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If we take a square and identify opposite sides, we get a torus. If we change the direction of one pair of sides we get the Klein bottle. If we change the direction of both sides, we get first a Möbius strip, then when I tried to glue the opposite sides I got a sphere with a singularity (ie the band is twisted into a point), is this process allowed, ie is it a topological sphere, is it possible to glue this together without a singularity if I had some extra spatial dimensions?

And given an $2n$-gon of sides $a_1$ to $a_{2n}$, which identifications of sides (pairwise and with $4$ possible directions), result in a smooth compact manifold, is there some rule to determine which manifold, and are all identifications allowed? How many diemsnions are needed for a smooth gluing process?

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The first shape you describe is actually the real projective plane. I'm not sure about your second question, though. en.wikipedia.org/wiki/Fundamental_polygon might give you more info. –  Lopsy Jan 27 '12 at 21:23

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All gluings result in a compact surface. It's obvious that every point in the interior of the polygon is locally homeomorphic to $\mathbb{R}^2$, and it's not so hard to see that this is also true of the interior of the edges, so it only remains to inspect the vertices, and this isn't so bad either: by "following the gluing" clockwise or counterclockwise you eventually produce a cycle that closes up a neighborhood of each vertex. This is easier for me to see geometrically than to spell out rigorously.

I know of two straightforward algorithms to determine the homeomorphism type of the corresponding surface. The first uses Mayer-Vietoris to compute the first homology $H_1(M, \mathbb{Z})$, which it's known completely determines the surface. The second is combinatorial and takes some diagrams to explain properly, but is totally elementary; it should be explained anywhere the classification of (compact) surfaces is proven in the usual way.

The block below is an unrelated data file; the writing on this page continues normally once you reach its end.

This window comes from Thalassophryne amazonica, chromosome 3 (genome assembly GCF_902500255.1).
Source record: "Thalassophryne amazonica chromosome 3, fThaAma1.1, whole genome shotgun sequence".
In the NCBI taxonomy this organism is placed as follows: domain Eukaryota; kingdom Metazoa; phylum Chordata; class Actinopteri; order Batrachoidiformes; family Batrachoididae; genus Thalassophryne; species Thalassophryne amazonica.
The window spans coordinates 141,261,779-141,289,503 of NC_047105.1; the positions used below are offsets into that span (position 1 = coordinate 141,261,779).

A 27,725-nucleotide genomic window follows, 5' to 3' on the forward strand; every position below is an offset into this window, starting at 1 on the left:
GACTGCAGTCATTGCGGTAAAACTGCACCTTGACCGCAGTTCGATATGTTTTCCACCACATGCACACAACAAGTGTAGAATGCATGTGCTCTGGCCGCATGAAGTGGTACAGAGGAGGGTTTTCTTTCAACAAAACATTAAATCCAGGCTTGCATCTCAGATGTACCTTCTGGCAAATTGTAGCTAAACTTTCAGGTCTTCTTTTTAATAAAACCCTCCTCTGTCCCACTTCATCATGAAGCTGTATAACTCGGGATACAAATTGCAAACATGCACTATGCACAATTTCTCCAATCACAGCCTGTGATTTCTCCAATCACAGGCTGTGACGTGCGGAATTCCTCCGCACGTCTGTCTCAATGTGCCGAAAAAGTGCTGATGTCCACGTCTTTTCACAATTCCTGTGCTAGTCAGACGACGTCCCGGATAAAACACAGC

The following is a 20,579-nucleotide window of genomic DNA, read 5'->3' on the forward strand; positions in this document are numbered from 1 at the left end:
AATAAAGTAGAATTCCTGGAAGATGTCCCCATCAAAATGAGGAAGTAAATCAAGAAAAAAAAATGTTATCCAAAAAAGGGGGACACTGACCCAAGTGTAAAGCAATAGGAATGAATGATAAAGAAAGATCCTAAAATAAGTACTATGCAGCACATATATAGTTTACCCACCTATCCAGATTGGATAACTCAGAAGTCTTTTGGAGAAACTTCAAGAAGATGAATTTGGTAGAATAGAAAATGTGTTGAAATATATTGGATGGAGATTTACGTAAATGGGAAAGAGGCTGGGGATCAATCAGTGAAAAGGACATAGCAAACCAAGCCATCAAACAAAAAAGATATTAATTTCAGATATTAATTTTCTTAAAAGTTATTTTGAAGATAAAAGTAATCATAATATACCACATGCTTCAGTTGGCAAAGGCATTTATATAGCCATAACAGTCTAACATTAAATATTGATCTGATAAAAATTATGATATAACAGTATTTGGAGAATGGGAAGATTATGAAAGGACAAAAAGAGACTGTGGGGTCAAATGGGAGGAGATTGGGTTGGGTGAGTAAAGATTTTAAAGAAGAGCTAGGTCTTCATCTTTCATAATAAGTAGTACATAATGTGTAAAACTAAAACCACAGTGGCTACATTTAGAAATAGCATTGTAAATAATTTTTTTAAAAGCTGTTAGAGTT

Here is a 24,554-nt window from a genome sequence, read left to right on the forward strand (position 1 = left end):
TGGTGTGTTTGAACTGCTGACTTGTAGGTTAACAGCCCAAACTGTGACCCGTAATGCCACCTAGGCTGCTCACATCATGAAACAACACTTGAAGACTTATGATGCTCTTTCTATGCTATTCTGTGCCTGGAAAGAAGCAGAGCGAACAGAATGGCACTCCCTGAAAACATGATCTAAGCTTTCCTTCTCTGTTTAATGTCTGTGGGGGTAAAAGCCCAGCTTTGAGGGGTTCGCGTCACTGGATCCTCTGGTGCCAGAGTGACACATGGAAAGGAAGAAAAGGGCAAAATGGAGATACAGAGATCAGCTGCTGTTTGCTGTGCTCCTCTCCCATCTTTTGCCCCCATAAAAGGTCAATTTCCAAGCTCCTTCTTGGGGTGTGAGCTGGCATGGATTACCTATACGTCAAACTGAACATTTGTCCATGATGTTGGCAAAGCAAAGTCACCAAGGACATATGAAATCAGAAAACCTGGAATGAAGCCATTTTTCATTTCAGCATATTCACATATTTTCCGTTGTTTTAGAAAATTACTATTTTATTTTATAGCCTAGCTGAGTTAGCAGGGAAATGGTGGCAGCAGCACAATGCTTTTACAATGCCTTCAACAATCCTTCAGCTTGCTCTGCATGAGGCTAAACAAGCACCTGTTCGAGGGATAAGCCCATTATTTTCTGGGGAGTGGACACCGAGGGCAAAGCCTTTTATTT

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Actually orientability and Euler characteristic are a complete set of invariants of compact surfaces. (You don't need to know homology.) –  Grumpy Parsnip Jan 27 '12 at 23:34
    
@Jim: sure, but computing orientability and Euler characteristic is about as easy as computing the first homology. –  Qiaochu Yuan Jan 27 '12 at 23:40
    
I know, but you can compute Euler characteristic and orientability without any knowledge of homology. I'm not claiming this is a deep comment. –  Grumpy Parsnip Jan 28 '12 at 0:06

Let's work by cut and paste. Suppose that the square is $[0,1]\times[0,1]$ with horizontal edges labeled $a$ and vertical edges labeled $b$. Orient the edges by the word $baba$ traversed counter-clockwise from the origin. Cut the square along $c$, the line $x=y$, oriented by an arrow pointing out from the origin. We now have two triangles with edges labeled by the words $c^{-1}ba$ and $bac$. Glue the $a$'s together. (You have to reflect one triangle.) We get a 4-gon with labels $bb^{-1}cc$. Now glue the $b$'s together to obtain a 2-gon with labels $cc$. That's $\mathbb{R}P^2$.

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If you glue both pairs of sides in a square after switching the orientation of one side in each pair, so that the glueing instructions are

enter image description here

we see that in fact you started with a $2$-disk and identified each pair of antipodal points in the boundary. That's one of the standard constructions of the projective pane.

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